Where does that leave us?

It would appear that we have either pre-packaged systems that have intelligent activity monitoring which requires monthly payments, or DIY systems that are a bit touch-and-go considering you need to buy lots of sensors and hook them into some existing applications that may do what you want, or you may need to write custom applications to get there, and none of those are likely to have the full level of intelligence needed to prevent frequent false positive notifications. There are some good DIY systems like Wink and SmartThings, and even senior-focused systems like Silver Mother, but they’re not set-it-and-forget-it easy to configure. We’re at the point where system like Blink have pretty much brought that easy of installation to the home security market, but the senior market is still catching up. It should be interesting to see how this niche makes up the ground in the next few years.

The end
Asus ZenWatch and Sony SmartWatch 3

On the brink of an Apple wearable

Moto 360 and LG G Watch R
Moto 360 and LG G Watch R

Back in April I wrote a post titled One Wearable to Rule Them All? Not likely. predicting where I thought the wearable market was heading. My basic idea was that there are essentially three types of wearables – the all-in-one, the single-purpose, and the multi-position.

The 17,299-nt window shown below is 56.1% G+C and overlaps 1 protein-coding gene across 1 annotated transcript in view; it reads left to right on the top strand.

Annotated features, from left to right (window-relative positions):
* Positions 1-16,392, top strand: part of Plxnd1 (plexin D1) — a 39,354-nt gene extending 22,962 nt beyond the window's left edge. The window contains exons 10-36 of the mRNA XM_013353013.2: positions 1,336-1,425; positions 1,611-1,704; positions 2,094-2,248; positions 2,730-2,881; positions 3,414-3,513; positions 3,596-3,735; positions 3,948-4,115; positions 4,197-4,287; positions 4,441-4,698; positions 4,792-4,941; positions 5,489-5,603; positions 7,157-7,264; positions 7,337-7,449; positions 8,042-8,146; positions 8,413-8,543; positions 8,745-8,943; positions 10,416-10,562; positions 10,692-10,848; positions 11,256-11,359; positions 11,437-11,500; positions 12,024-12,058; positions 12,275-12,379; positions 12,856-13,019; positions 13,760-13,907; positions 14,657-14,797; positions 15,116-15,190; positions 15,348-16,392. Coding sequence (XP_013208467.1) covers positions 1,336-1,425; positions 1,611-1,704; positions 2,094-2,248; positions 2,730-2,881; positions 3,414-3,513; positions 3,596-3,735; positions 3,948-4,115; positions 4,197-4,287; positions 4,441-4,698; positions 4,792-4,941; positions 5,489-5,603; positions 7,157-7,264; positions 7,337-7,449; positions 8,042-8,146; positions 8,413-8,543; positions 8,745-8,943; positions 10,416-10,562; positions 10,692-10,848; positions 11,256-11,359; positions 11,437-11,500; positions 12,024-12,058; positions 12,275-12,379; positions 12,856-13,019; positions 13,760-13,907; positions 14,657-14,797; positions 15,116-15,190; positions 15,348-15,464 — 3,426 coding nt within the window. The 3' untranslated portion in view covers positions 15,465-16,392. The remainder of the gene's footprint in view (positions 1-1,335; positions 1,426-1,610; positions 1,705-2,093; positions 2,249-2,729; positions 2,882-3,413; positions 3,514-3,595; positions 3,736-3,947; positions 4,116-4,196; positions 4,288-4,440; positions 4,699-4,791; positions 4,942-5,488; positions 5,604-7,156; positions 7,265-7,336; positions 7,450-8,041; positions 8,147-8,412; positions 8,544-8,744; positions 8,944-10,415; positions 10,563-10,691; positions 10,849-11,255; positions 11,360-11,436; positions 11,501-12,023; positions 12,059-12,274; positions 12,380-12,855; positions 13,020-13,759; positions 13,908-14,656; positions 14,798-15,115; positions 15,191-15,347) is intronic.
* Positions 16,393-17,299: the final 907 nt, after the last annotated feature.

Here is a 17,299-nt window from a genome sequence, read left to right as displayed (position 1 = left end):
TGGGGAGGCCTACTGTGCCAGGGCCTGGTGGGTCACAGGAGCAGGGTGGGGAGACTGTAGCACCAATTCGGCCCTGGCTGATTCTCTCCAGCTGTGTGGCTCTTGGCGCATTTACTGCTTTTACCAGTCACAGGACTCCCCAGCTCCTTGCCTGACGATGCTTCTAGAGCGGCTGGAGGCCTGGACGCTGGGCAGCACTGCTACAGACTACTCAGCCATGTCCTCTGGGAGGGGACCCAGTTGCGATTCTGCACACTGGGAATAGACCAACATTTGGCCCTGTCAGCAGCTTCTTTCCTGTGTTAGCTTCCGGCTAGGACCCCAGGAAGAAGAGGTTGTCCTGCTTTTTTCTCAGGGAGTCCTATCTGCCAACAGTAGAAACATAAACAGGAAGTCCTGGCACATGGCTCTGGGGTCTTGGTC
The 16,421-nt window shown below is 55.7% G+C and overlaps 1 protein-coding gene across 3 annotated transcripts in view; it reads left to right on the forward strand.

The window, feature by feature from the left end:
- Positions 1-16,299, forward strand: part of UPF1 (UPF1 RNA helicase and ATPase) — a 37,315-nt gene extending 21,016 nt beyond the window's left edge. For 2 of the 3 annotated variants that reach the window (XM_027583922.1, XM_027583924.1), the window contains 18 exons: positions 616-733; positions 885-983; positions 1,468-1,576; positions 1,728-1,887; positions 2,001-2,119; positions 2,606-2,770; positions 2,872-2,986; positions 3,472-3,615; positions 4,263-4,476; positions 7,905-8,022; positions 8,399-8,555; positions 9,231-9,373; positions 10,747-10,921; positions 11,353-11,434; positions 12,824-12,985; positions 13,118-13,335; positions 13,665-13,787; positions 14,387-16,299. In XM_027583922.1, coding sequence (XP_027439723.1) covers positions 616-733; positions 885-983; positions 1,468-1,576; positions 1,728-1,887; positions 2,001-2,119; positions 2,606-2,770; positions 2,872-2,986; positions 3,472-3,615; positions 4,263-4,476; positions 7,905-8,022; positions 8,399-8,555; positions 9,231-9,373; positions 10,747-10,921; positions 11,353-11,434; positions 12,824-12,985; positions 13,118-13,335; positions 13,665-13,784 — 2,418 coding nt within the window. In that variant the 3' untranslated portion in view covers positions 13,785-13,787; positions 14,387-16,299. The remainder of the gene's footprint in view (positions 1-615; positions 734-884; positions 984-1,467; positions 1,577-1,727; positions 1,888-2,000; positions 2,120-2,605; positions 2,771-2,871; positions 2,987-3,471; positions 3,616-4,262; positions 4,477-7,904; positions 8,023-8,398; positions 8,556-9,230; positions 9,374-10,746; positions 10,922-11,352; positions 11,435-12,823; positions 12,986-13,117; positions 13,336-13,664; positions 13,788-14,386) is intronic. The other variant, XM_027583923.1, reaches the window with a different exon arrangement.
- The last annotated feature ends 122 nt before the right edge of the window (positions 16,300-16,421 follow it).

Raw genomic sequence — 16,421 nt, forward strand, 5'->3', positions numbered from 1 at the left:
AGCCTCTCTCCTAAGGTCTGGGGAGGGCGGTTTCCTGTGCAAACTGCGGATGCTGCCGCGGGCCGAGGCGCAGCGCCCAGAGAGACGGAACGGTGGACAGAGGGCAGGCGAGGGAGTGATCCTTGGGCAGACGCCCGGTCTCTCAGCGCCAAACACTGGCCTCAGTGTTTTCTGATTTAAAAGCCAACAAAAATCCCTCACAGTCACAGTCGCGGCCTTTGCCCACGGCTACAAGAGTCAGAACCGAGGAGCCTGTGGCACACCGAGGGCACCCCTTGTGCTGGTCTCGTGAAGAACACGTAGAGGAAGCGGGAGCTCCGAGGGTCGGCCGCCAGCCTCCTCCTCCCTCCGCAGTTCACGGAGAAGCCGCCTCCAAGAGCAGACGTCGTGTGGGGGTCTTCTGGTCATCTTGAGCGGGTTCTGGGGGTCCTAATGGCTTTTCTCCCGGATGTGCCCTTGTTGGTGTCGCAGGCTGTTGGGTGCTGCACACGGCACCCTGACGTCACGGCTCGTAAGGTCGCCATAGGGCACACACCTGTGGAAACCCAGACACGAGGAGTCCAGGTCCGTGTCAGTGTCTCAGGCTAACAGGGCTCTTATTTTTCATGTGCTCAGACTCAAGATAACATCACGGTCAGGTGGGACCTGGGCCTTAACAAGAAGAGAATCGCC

The all-in-one is where the smart watch category is headed. These wearables will look like watches, have sensors to track many different health issues (steps, motion, heart rate, temperature, blood oxygen, etc.), and be able to assist in authentication and commerce. This is in addition to an array of information-realted apps, and an optional link to your smart phone.

The single-purpose is best represented by fitness bands that track health data or bands like the nymi that can be used for security applications. These bands are almost always worn on the wrist, and are focused on a single application. These wearables can be wholly replaced by an all-in-one wearable.

The multi-position is a variation on the single-purpose, is usually focused on health, but can be worn in several positions, such as your wrist, your ankle, etc. and be used for many sports such as running, biking, swimming, etc. The best example of this is the Moov, although wearables like the Sony Core and the Fitbit Force are moving in a similar direction. These wearables can’t be easily replaced by a wrist-worn wearable such as a smart watch, although some aspects of what they might be done better by an all-in-one.